‘Me too, brother. Me too.’ The rapidity of his recovery from what was probably a combination of hunger exacerbated hypothermia was amazing.

 

 

CBS on the crux (lower) ramp: Hidden to Second Couloir transition

 

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Close up of same

 

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After the short rap into the Second Couloir, CBS led a steep, short chimney (thin but decent ice) to gain the mellow portion, where we resumed the Simo Two Step up deeper snow. With the crux behind us, life was suddenly looking very, very good.

 

I swung past and set up a belay just below the final mixed pitch that provided passage into the Third Couloir and home. By now, CBS felt good enough to lead this interesting section. The best way up this pitch is to climb directly up the obvious runnel, but CBS’s creativity got the best of him (damn musicians!) and he wound up climbing himself into a little corner just left of the final couloir entrance. Soon I was so cold I began growling loudly. Real Russian Front style suffering. After a shouting ideas back and forth we agreed that, unlike the Russian Front, retreat was the most attractive option.

 

CBS placed a black Alien and down climbed about 25 feet to where he could traverse into the third couloir, fix a belay, and bring me up. By then I could no longer feel several fingers and toes.

 

I quickly reached the bottom of his detour and realized just how shitty the conditions on that section really were. I got up to the Alien by raking through sugar snow and poorly bonded ice to find hidden dry tool sticks, plucked it, and began gingerly backing down to avoid a king swing. Spicy!

 

After ten feet I called for a little tension and began a controlled pendulum into the third and final couloir. I led off and quickly unloaded our picket for my partner to lug the rest of the way up. After that we agreed to screw the pro and just go. CBS at full strength once again, and we moved quickly upward. Here we encountered the deepest post holing of the climb, but relief, a ticking clock, deteriorating weather, and summit fever kept the climbing enjoyable.

 

 

CBS midway up the Third Couloir

 

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We topped out to a full blown blizzard, fortunately sans much wind. I shot a bearing on Aasgard Pass in case of white out, scarfed the rest of my sandwich (I’d eaten only a cookie and half a sandwich on the way up and was beginning to feel it), donned my goggles, and off we went. The Dragontail Glacier was perfect calf deep powder. Oh, for a pair of skis! The descent of Ass Guard was a bit less enjoyable: 2 inches of powder over ice, a perfect meat tenderizing regimen for bruised balls of my feet.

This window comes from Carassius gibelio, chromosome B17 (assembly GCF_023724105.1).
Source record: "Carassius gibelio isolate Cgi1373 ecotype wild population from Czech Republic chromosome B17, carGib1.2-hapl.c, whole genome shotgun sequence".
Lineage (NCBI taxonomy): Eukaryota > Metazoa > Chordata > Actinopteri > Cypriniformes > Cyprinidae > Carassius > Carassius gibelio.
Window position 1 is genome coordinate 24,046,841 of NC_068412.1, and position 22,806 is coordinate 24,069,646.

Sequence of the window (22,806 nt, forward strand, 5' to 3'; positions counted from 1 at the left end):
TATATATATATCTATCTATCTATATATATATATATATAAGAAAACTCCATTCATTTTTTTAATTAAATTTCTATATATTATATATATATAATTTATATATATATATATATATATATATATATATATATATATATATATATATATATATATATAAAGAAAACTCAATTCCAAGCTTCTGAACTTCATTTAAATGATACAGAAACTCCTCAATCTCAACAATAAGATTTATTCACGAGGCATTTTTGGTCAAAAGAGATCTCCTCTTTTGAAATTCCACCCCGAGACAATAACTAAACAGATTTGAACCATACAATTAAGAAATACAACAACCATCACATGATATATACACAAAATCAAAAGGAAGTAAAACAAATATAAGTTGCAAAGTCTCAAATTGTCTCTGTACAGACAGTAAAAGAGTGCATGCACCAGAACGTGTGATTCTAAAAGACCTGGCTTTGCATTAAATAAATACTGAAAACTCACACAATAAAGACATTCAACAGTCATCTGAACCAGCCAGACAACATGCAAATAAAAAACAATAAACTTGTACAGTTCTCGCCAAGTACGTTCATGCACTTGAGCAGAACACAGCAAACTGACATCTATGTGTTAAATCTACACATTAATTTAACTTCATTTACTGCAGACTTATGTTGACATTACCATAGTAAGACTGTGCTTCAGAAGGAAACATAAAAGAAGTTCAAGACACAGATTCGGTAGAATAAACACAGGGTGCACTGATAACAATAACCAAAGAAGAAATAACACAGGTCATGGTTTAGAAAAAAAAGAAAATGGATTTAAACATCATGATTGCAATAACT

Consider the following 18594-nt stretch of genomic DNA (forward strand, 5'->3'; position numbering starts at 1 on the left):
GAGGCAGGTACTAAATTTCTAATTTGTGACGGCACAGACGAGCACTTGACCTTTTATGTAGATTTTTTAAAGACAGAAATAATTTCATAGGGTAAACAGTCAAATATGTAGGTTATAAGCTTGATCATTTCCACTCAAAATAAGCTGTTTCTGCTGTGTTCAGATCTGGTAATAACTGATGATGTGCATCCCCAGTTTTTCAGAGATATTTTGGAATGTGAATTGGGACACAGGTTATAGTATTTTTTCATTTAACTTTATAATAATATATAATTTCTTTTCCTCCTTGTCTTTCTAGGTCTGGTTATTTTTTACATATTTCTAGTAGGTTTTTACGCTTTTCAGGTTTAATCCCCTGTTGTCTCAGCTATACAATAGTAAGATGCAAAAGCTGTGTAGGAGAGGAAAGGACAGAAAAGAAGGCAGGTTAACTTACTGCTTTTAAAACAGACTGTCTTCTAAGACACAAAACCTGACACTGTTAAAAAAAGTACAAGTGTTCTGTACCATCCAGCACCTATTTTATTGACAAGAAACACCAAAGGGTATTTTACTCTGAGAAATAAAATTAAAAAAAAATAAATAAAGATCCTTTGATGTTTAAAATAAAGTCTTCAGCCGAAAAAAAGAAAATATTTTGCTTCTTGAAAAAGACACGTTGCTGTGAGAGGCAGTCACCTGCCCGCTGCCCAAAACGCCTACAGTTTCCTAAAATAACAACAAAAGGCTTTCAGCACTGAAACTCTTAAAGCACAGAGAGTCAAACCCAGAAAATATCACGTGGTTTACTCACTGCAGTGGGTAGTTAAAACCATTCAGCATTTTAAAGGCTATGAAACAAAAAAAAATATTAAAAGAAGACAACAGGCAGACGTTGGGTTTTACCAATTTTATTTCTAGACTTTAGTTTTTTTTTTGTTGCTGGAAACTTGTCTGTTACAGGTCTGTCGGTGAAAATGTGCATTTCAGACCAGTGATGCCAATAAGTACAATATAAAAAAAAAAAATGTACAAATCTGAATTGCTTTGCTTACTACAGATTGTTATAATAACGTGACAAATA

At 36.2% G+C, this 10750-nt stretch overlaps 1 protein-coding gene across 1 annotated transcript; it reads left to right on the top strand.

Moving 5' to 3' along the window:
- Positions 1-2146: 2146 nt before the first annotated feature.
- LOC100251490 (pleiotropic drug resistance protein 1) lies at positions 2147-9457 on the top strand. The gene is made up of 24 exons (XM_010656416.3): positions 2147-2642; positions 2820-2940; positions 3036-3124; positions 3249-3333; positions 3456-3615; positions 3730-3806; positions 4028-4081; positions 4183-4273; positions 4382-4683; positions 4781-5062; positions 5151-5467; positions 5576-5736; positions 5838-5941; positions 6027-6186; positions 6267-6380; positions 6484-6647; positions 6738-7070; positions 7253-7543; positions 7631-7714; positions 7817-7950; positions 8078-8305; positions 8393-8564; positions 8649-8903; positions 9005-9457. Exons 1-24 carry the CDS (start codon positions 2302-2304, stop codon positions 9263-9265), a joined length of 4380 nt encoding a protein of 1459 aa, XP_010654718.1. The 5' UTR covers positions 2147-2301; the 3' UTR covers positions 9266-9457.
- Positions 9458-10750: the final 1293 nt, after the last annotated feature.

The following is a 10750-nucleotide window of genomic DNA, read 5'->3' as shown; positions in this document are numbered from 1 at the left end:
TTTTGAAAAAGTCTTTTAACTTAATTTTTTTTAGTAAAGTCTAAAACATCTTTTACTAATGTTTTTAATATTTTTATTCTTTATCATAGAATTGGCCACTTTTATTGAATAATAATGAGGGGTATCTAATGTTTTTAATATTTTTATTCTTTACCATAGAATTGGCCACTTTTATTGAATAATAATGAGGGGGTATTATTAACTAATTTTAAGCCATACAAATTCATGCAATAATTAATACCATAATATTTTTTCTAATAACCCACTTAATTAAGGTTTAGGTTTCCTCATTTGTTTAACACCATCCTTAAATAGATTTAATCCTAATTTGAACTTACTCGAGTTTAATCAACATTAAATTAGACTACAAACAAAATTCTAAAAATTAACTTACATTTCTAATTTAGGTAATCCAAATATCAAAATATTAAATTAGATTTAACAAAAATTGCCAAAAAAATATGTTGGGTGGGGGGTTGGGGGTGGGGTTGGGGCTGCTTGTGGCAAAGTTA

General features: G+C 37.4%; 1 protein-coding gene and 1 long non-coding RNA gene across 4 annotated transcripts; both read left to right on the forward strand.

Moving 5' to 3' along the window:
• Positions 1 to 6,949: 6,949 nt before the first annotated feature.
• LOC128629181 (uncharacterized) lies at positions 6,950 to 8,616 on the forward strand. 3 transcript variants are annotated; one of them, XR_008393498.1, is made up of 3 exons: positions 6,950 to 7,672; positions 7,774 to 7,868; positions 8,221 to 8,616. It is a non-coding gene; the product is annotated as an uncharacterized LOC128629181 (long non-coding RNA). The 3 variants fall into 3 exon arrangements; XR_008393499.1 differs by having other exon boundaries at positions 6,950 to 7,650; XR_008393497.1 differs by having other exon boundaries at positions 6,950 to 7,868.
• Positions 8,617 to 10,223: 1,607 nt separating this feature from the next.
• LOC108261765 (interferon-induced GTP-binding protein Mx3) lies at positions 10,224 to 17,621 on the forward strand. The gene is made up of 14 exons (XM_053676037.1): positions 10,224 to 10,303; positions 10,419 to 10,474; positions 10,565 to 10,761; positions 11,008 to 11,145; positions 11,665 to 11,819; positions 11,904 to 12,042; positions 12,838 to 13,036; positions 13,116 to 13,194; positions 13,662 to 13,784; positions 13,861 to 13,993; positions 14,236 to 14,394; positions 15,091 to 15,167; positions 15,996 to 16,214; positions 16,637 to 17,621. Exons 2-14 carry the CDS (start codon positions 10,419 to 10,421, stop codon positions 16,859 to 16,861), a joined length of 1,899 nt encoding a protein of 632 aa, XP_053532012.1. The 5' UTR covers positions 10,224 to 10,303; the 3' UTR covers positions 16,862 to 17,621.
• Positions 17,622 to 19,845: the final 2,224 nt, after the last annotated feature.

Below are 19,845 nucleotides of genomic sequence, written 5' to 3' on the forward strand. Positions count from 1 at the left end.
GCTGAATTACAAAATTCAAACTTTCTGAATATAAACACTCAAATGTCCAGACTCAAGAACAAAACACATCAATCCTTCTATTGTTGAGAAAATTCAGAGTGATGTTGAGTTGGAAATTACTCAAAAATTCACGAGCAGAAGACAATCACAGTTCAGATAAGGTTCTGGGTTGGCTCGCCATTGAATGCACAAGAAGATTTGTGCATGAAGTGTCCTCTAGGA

CBS detoured over to base of the Hidden Couloir in a vain attempt to recover our yard sale items; I butt scooted straight for camp, a cold dinner, and warm sleeping bags.

 

We hobbled into camp with all the fluidity and grace of stick insects enjoying a recent dose of Raid, bearing all the symptoms of an acute case of Old Man Syndrome.

 

Just before I started snoring like a malfunctioning outboard motor, CBS had the last word that evening:

 

‘Wouldn’t you love to do that route car to car?’

 

PS: Thanks to all of you who provided recent TRs and advice on the route.

 

 

Gear Notes:

1 picket

1 ice screw

4 pitons (3 bugaboos, one Z)

5 small stoppers

red camalot

pink tri cam

blue flexy friend

black alien

yellow, blue TCU

 

 

 

Approach Notes:

Road gated but mostly snow free. Road work has begun. Should have left the snowshoes behind.

Edited by tvashtarkatena

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beautiful guys! Glad to hear you got up something. I have the same feeling lately, doing lots of climbing without much summiting

 

Cheers!